I had downloaded and listened to the soundtrack so I would be familiar with the music but just listening doesn't do it justice. The actor's subtle gestures, or not so subtle gestures, make this musical what it is and make the songs convey exactly what they need to convey.

A shout out first to the cast:

Alexander Hamilton - Miguel Cervantes
Eliza Hamilton - Ari Afsar
Aaron Burr - Colby Lewis
Angelica Schuyler - Jennie Harney
George Washington - Jonathan Kirkland
Marquis de Lafayette / Thomas Jefferson - Chris De'Sean Lee
Hercules Mulligan / James Madison - Wallace Smith
John Laurens / Philip Hamilton - José Ramos
Peggy Schuyler / Maria Reynolds - Aubin Wise
King George - Alexander Gemignani

A shout out because they were absolutely amazing. Their voices were fantastic, their acting was fantastic and their ability to make me tear up.... on point.

One of the most famous songs, My Shot, happens right off the bat. It's enough to get you geared up and cheering for this bastard orphan immigrant, Hamilton.

Rise up! When you're living on your knees, you rise up!

I was curious how they would enact Satisfied and was just in awe at how they rewound the entire scene. Beautiful work.



Thomas Jefferson breaking into the Carlton Dance was not expected in the slightest and I kinda lost my shit laughing at that. Proof that the soundtrack doesn't give you everything you need.



King George....oh, he's a dandy!!! The actor portraying him was great with the subtle gestures and dance moves. King George during the Reynolds Papers scene? Holy shit.... Listening to the lyrics, talk about an abusive relationship!


I wasn't entirely sure why my friend suggested tissues but found out in the second act. When Phillip, Hamilton's son, was killed in a duel, I teared up.

The song, It's Quiet Uptown, is what got me. The stage got blurry, I couldn't see the actors anymore. I'm not ashamed to admit that one hit hard when I saw it on stage. My heart ached for my dad and for my friends who have passed. My throat constricted, the tears came and I was done for.



Burr's Wait For It was more powerful than I expected. Burr essentially followed in Hamilton's footsteps the whole time, only because Burr was a cautious person while Hamilton steamrolled ahead without thought for consequence. It's an interesting paradox: be the slow-burning fire or the explosion that engulfs everyone? In the end, Burr is remembered only for killing Hamilton in a duel but is that the way he should be remembered?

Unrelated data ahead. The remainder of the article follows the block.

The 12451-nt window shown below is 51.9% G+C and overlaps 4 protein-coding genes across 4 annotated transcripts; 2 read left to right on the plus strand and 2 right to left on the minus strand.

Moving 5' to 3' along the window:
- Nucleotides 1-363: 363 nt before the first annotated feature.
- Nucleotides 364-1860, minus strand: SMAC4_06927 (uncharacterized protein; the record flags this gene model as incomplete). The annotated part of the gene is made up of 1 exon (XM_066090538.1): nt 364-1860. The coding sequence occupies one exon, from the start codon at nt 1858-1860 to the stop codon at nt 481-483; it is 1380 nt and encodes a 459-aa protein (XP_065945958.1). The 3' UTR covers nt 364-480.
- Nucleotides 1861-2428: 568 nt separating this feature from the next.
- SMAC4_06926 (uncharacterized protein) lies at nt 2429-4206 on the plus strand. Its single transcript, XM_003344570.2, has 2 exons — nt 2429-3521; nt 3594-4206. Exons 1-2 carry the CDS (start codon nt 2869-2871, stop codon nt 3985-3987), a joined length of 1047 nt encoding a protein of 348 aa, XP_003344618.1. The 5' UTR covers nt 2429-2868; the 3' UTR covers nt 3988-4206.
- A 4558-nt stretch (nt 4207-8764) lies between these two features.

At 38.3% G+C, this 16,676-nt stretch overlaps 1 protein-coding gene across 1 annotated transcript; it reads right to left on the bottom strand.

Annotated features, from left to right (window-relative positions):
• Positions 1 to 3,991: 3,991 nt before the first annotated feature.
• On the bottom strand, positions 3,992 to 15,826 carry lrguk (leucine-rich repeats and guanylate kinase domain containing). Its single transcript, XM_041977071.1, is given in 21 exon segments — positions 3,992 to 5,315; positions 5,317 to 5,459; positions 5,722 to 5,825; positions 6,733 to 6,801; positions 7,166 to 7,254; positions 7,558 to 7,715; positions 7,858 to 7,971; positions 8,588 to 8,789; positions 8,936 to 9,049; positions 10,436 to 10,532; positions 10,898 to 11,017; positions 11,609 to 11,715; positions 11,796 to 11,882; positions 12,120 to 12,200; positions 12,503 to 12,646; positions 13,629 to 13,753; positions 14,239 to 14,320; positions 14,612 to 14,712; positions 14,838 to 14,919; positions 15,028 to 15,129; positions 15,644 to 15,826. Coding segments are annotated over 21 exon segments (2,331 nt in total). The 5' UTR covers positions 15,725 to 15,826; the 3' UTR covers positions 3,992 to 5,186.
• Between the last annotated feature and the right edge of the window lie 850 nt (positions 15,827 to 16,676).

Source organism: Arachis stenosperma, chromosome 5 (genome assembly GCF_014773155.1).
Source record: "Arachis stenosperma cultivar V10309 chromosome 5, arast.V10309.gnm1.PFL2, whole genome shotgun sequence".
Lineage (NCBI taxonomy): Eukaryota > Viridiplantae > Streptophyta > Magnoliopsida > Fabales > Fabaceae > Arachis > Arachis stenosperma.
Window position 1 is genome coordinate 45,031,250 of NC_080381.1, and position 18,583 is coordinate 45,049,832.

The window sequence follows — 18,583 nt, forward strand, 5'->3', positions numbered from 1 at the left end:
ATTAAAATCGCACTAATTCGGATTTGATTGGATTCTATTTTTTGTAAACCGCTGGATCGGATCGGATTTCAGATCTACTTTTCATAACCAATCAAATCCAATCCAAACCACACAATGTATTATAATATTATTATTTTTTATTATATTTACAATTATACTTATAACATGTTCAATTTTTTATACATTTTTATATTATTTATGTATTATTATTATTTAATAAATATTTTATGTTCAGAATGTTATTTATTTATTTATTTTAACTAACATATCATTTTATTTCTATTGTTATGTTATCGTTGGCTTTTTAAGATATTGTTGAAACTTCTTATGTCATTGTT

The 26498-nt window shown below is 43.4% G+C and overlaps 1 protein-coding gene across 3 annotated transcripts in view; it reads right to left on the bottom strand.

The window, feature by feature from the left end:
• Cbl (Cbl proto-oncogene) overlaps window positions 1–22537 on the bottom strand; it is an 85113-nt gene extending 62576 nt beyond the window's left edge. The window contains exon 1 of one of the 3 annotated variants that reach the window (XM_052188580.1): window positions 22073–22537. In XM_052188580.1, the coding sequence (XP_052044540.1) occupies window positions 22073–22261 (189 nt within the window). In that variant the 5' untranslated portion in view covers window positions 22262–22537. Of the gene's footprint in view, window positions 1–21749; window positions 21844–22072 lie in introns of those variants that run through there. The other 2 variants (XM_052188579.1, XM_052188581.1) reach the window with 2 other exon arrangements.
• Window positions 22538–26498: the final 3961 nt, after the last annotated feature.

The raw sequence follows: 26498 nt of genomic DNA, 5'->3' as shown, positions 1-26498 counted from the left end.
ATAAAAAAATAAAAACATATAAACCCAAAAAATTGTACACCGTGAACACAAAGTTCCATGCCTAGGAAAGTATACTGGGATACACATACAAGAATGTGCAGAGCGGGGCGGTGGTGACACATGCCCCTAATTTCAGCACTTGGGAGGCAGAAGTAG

Death doesn't discriminate between the sinners and the saints, it takes and it takes and it takes and we keep living anyway

If there's a reason that I'm still alive while everyone who loves me has died, I'm willing to wait for it.

I am the one thing in life I can control.

It's funny. I've been thinking about the musical ever since Friday night. I'm inspired, in many ways, by what I saw and heard. I want to learn more about American history - since we seem so dead set on repeating it - and I'm inspired to start writing again. Hamilton was a prolific writer, a writer who stirred people into action. Words are powerful, they have meaning and punch. They have the ability to build up and the ability to tear down.

It's also a lesson in your legacy. What will you leave behind? Who will write your story? Are you living a story that's worth writing about? What will people remember about you when you are gone?

If you get a chance, see Hamilton.

Our (unzoomed) view

The adventure gnomes are everywhere

FINALLY

We made it



And for fun



Saturday, August 26, 2017

The Bell Jar by Sylvia Plath

I'm so happy I finally got back to my IRL book club. This was the book I went back on, a bit depressing but full of topics for conversation.

I read this back in high school and remember being angry with it. Actually, let's be honest, I was just an angry teenager ( morphing into an angry 20-something for a bit). I was angry at Esther's passivity, her inability to take control of her own life, her lack of taking charge.

Now, at 41, I have a different take on The Bell Jar. Growing up female and not sticking to traditional roles has been very difficult. I can't imagine doing the same in the 1950's, where you have paths set out in front of you and you didn't dare veer from them. Where I feel I fought (and continue to fight) an uphill battle, doing the same in the 1950s could end in a breakdown, much like Esther.

Depression is a very real, very consuming illness. I was diagnosed in my 30s and still struggle. Some days, the best I can do is lay in bed and that's it. Other days, I can get out, go to work, school, etc and keep moving forward. I was most struck by Esther's depiction of the fig tree. All of the figs represent every thing she wanted to become, every path she wanted to take, yet she was stuck, sitting at the bottom of the tree watching the figs dry up and fall because she could not choose a path. In the '50s, her paths were wife and mother. That's it.

Reading about Esther's descent into her breakdown made me want to shake everyone around her and yell at them "Why can't you see that she's falling?!? Why don't you just step into her view and be there??" Everyone fell away from her when she pushed them back and she kept falling.

I don't know a great deal about Plath but my understand is that Esther is Plath and, knowing Plath's end, I do wish someone would have stepped in.

It really has done a lot of good for me to re-read books from my younger days because it amazes me how my life has changed my perspective. Teenagers really don't know much.